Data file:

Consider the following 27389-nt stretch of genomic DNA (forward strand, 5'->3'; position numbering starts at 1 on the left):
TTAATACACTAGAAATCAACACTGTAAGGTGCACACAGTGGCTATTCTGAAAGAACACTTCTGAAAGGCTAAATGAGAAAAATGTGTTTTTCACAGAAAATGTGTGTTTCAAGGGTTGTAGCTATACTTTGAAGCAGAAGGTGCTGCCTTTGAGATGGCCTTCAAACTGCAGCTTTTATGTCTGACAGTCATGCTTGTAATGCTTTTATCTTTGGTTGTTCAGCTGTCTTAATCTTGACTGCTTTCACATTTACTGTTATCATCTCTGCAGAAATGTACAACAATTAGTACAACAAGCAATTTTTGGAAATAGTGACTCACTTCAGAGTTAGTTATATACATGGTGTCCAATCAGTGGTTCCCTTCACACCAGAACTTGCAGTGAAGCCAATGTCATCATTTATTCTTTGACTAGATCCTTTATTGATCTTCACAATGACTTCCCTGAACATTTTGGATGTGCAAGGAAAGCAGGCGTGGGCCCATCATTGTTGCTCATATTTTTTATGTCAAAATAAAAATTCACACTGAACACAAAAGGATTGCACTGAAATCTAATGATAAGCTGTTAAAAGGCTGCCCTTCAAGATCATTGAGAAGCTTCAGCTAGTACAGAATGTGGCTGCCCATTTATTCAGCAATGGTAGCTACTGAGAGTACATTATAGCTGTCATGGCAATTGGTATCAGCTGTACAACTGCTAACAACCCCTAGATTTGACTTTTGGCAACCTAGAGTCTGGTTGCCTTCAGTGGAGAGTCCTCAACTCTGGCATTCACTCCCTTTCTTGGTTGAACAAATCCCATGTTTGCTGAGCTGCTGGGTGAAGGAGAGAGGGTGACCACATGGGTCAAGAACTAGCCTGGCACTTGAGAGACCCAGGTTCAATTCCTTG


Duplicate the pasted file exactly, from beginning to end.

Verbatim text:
Consider the following 27389-nt stretch of genomic DNA (forward strand, 5'->3'; position numbering starts at 1 on the left):
TTAATACACTAGAAATCAACACTGTAAGGTGCACACAGTGGCTATTCTGAAAGAACACTTCTGAAAGGCTAAATGAGAAAAATGTGTTTTTCACAGAAAATGTGTGTTTCAAGGGTTGTAGCTATACTTTGAAGCAGAAGGTGCTGCCTTTGAGATGGCCTTCAAACTGCAGCTTTTATGTCTGACAGTCATGCTTGTAATGCTTTTATCTTTGGTTGTTCAGCTGTCTTAATCTTGACTGCTTTCACATTTACTGTTATCATCTCTGCAGAAATGTACAACAATTAGTACAACAAGCAATTTTTGGAAATAGTGACTCACTTCAGAGTTAGTTATATACATGGTGTCCAATCAGTGGTTCCCTTCACACCAGAACTTGCAGTGAAGCCAATGTCATCATTTATTCTTTGACTAGATCCTTTATTGATCTTCACAATGACTTCCCTGAACATTTTGGATGTGCAAGGAAAGCAGGCGTGGGCCCATCATTGTTGCTCATATTTTTTATGTCAAAATAAAAATTCACACTGAACACAAAAGGATTGCACTGAAATCTAATGATAAGCTGTTAAAAGGCTGCCCTTCAAGATCATTGAGAAGCTTCAGCTAGTACAGAATGTGGCTGCCCATTTATTCAGCAATGGTAGCTACTGAGAGTACATTATAGCTGTCATGGCAATTGGTATCAGCTGTACAACTGCTAACAACCCCTAGATTTGACTTTTGGCAACCTAGAGTCTGGTTGCCTTCAGTGGAGAGTCCTCAACTCTGGCATTCACTCCCTTTCTTGGTTGAACAAATCCCATGTTTGCTGAGCTGCTGGGTGAAGGAGAGAGGGTGACCACATGGGTCAAGAACTAGCCTGGCACTTGAGAGACCCAGGTTCAATTCCTTG